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Car reviews - Volkswagen - Polo - hatch range

Our Opinion

We like
Extraordinary value, advanced powertrain, fun handling, classy cabin, great economy
Room for improvement
Hard ride, some road noise, 98 RON premium unleaded requirement

Volkswagen logo26 Nov 2010

By BYRON MATHIOUDAKIS

FIVE and a half years ago, Volkswagen released a car that captured the spirit of the times just as surely as the Subaru Impreza WRX managed in the 1990s and the BMW 3 Series did the decade before that.

Whether it was perfect timing or just plain dumb luck, the MkV Golf GTI nailed it for Volkswagen, sending it on a path that may one day lead to global domination. Getting just one single model spot-on can do that. Its afterglow permeates the entire range.

Now we don’t actually believe the new Polo GTI is going to do the same this time around. It’s too philosophically similar to big brother for that, and – more to the point – not quite that brilliant either.

Basically, it’s a suspension thing. The Golf GTI has an advanced multi-link rear end (like BMW’S Mini), and that helps elevate the dynamics to new heights. But the Polo persists with a torsion beam rear end. Great for saving money and space, not so fantastic for ride comfort when low-profile rubber is fitted.

The junior GTI employs 17-inch alloys shod with 215/40 R17 tyres. Combined with firmer shockers and springs, the ride is simply too firm on our rough and irregular roads. Basically, the suspension crashes over bumps with a thud. And you hear as well as feel it. Too bad there’s no damper adjustment setting as offered in the Golf.

In contrast, the suppler Citroen DS3 DSport is a dream – albeit one that adds $8K to your bottom line. Ouch!

We’re not impressed by the Vee Dub’s road noise insulation either. Coarse chip surfaces are particularly vociferous.

But that’s really about it for the bad news.

Take the 136kW 1.4-litre Twincharger and standard seven-speed DSG dual-clutch gearbox – together they make a ripper little drivetrain duo, providing strong, smooth and spirited acceleration in Sport mode, singing while it is zinging along.

A pair of paddle shifters help keep the powerplant on the boil, and for the most part they make up for the lack of manual gearbox. Personally, we would prefer to see a gear stick and clutch, just because there’s more interaction with the vehicle.

On the other hand, while there are times when the DSG7 hesitates for a moment when all you want is forward thrust, for the most part the unfettered pace and refinement are matchless in this class. Too bad 98 RON premium unleaded petrol is required, though.

The flipside to the firm ride is fast, reactive steering for instantaneous handling and excellent roadholding. The GTI seems to have more feedback than the regular Polo, too.

The launch program included a treacherous hill-climbing event, yet the Volkswagen felt right at home skimming across the tight narrow path, and was utterly controllable under braking. In such conditions the XDS – extended electronic differential lock – comes into its own. Only the occasional bump-steer from the hard suspension upset the driver’s chosen line through some of the wider turns.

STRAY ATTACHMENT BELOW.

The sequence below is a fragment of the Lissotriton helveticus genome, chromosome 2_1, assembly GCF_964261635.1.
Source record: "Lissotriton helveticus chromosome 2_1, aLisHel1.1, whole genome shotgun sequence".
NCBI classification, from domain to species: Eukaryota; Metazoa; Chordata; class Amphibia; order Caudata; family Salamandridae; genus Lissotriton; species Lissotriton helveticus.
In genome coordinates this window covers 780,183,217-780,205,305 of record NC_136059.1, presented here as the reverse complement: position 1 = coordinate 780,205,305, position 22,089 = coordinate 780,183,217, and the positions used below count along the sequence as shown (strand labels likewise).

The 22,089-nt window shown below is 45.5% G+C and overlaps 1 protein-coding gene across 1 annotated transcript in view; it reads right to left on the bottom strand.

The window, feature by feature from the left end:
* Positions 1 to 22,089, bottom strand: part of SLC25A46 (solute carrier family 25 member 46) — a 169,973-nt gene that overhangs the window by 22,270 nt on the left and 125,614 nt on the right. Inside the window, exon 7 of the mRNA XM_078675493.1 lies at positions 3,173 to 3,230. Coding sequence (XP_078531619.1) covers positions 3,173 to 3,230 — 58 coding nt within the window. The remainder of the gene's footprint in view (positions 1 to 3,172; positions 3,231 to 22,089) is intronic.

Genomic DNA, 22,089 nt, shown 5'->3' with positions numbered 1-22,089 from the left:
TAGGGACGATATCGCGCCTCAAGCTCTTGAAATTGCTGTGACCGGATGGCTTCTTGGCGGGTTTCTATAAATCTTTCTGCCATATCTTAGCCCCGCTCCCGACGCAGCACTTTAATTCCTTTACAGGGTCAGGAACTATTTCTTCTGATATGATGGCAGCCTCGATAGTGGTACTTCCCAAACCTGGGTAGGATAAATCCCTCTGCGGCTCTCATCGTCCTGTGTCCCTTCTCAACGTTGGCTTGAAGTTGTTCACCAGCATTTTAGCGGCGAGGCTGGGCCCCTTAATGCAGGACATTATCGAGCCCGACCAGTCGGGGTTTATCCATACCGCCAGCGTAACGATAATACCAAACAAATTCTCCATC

Back in the real world, the GTI would make a salubrious little city runabout, since the cabin feel-good factor is first class fare for a light-car player. Plus points include excellent tartan seats, a fat little leather-clad steering wheel and the solid, quality ambience – evident from the second you open the hefty door. Being based on a popular B-segment hatch, all the practical stuff is in place to make your life easier too.

Rear seat space is light-car tight, but you weren’t expecting anything bigger, right?

Which brings us to the best part of the GTI equation – the price.

Until the current shape materialised early this year, Polo was a byword for overpriced and underdone. No longer.

We would hate to have to flog a competing product, because Volkswagen has pulled something out of the hat when it comes to the pricing: $27,790 for the three-door, or $28,990 if you want two more doors. Bargain.

Need proof? The GTI’s direct rivals – Alfa Romeo Mito QV, Citroen DS3 DSport, Renault Clio RS 200 Cup and Mini Cooper S – cost $34,990, $35,990, $36,490, and $40,500, respectively. Now consider the Polo’s price again: $27,790 – with DSG7.

Or you can look at it this way. In the UK the same Volkswagen GTI costs $29,587, versus the Mito Cloverleaf’s $28,772, DS3 DSport’s $25,743, Clio RS 200’s $28,673 and Cooper S’ $27,684. All prices are approximate, by the way.

We’re sure the rival importers will come up with a million excuses to explain away the price chasm in Australia, and spec levels do vary from country to country. But the bottom line really is the bottom line: either the Spanish-made Polo GTI is far too cheap Down Under or the competition is fleecing Australians.

Whatever, the hot little Volkswagen is outstanding value for money. If you want an inexpensive performance hot hatch, make sure you take all five aforementioned contenders for a long drive and then just try justifying the price differences against the deliciously complete Polo.

If this sort of manufacturer benevolence catches on, maybe the Tenties’ zeitgeist will be with the new Polo GTI after all.

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